Own Your Life
BY Charlene Strong
November 16 2011 1:50 PM ET
I was assigned numerous clients that I would deliver cat or dog food to in an effort to help with their animal’s care. I was scared to death at first because some of my patients were pretty shut in and their homes were often not very easy to enter. Being that their health was so poor, who had time to clean, right? The stench at times was overwhelming, and the sadness of their illness was difficult to see. I was completely in over my head and wondering - what had I gotten myself into?
I would visit clients about once a month and deliver food. Sometimes they would open the door just wide enough to take the food and then I was on my way. It was all they wanted or needed from me. I have to imagine that having to ask for help was not easy on their part and that the thought of it was a very difficult step. It hurt their pride. There were those patients who were more than happy to see my face as well. After an hour or so of talking, it dawned on me that I was most likely the only person who had talked to them in days. With this realization came a sense of heaviness, but I felt like I was really helping and that was my intention, right?
As I continued to volunteer (and being the overachiever that I am), I learned of the financial toll the organization was taking and there needed to be some changes. It was not that we lacked enough food to bring to our clients; it was the amount of veterinary care that was tapping out our resources. Veterinary clinics that were helping us with our clients’ needs were offering discounts to us, but their costs still needed to be covered and it was becoming clear that we needed to come up with a clinic.
The director of the program who asked me if I could design a veterinary clinic approached me. I was deeply touched that she was giving me such freedom and that she believed I was the right person to take on the project. I went to work trying to figure out how we could get the biggest bang for our buck. I set about to take banquet tables to make dividers and set up vet treatment areas that would accommodate about six vets per clinic. Color-coded bins with every item tagged the same color and we were set. I asked for volunteers to assist our clients when they arrived at the clinic with their four-legged best friends. Veterinarians were never in short supply. It was a potent energy you could feel and the commitment of the volunteers was feeding my soul in ways I don't think I understood then.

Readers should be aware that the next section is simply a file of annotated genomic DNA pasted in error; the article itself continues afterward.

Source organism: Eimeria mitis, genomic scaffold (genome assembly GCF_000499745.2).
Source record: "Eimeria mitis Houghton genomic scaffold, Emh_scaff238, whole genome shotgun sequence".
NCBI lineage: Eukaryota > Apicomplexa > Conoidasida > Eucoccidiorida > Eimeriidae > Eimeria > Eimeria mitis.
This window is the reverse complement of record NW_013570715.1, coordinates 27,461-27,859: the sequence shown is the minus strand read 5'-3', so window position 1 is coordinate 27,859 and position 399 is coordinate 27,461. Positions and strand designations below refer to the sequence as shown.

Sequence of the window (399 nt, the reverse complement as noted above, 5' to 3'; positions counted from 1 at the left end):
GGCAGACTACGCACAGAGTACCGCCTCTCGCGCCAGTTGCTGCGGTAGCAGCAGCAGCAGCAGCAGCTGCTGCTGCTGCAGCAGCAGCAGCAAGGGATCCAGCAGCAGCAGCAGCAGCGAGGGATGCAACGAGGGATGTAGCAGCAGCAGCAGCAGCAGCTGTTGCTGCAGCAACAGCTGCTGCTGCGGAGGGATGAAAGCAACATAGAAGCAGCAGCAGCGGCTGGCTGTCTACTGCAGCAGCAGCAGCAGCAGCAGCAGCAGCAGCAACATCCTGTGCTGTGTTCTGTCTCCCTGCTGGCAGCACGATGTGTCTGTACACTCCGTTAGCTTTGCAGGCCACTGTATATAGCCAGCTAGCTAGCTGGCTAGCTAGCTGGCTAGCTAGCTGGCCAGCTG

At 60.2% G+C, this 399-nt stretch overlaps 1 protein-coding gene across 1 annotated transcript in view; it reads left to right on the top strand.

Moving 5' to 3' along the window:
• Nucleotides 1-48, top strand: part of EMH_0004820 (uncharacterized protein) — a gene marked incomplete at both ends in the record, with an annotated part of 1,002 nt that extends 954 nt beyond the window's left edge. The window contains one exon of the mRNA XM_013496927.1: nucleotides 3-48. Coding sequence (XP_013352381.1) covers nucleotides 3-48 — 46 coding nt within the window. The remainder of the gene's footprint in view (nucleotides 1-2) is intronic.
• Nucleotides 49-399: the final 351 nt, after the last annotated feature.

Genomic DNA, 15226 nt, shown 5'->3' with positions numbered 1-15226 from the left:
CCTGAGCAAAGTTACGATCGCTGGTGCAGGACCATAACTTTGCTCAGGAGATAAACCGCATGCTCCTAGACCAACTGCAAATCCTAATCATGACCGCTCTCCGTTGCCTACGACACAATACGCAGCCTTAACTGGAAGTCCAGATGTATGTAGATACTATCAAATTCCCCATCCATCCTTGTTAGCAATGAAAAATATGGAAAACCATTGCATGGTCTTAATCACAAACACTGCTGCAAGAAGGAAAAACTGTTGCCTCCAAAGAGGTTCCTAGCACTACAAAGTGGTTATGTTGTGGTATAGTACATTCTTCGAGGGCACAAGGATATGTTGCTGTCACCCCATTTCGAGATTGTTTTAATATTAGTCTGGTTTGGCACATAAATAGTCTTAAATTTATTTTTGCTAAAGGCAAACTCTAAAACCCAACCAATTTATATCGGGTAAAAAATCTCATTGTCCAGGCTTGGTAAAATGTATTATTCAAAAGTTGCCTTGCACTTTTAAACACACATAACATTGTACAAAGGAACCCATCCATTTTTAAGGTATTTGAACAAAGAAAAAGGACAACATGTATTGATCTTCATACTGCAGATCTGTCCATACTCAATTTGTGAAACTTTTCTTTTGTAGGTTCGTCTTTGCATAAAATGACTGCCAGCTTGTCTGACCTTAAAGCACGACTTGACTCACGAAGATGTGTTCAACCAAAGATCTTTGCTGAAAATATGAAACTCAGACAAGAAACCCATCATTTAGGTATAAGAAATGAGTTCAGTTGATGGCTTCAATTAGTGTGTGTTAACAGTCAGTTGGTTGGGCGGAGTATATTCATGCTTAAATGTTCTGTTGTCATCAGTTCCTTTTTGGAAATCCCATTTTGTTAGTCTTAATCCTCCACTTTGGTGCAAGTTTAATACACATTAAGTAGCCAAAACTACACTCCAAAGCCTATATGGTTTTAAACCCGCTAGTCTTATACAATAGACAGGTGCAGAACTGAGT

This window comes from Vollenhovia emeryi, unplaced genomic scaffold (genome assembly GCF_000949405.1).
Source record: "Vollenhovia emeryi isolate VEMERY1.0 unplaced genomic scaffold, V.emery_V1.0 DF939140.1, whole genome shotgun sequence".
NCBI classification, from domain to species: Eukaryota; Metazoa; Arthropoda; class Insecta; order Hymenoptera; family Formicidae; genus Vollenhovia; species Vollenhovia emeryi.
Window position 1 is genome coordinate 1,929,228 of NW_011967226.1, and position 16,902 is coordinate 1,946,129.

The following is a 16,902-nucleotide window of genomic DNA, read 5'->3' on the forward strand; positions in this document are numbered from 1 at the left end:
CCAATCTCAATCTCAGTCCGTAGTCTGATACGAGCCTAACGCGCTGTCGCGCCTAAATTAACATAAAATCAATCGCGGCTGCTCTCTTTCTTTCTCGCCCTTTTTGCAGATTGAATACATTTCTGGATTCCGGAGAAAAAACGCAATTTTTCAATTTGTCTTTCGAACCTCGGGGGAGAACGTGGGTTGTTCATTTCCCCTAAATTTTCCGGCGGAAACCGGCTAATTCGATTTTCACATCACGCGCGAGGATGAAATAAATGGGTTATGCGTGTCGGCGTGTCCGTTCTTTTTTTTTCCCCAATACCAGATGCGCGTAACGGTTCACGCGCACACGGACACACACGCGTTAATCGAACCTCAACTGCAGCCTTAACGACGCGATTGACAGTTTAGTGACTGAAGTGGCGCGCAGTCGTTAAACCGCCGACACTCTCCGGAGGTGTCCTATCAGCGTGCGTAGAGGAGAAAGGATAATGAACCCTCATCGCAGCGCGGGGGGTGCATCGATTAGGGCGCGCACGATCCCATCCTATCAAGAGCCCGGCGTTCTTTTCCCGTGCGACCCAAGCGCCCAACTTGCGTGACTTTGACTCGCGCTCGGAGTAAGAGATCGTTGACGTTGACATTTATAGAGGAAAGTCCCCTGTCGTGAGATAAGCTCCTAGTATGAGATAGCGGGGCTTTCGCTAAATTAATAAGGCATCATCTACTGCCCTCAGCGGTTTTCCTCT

What did surprise me was the obvious lack of my gay brothers as volunteers. The majority of volunteers were married heterosexual women and my lesbian sisters. I can only remember two gay men involved, one of whom was dealing with his own health and AIDS status. I remember that oftentimes he would arrive completely exhausted and in worse shape than most of our clients. His soul I have never forgotten. Buzz, as we knew him, was the sweetest and most gentle man. His willingness and love for giving in the world has never been far from my heart and I think of him now as I write with a deep sense of loss and sadness that yet another person is gone too soon from a disease for which we had no understanding at the time...and are just beginning to really have now.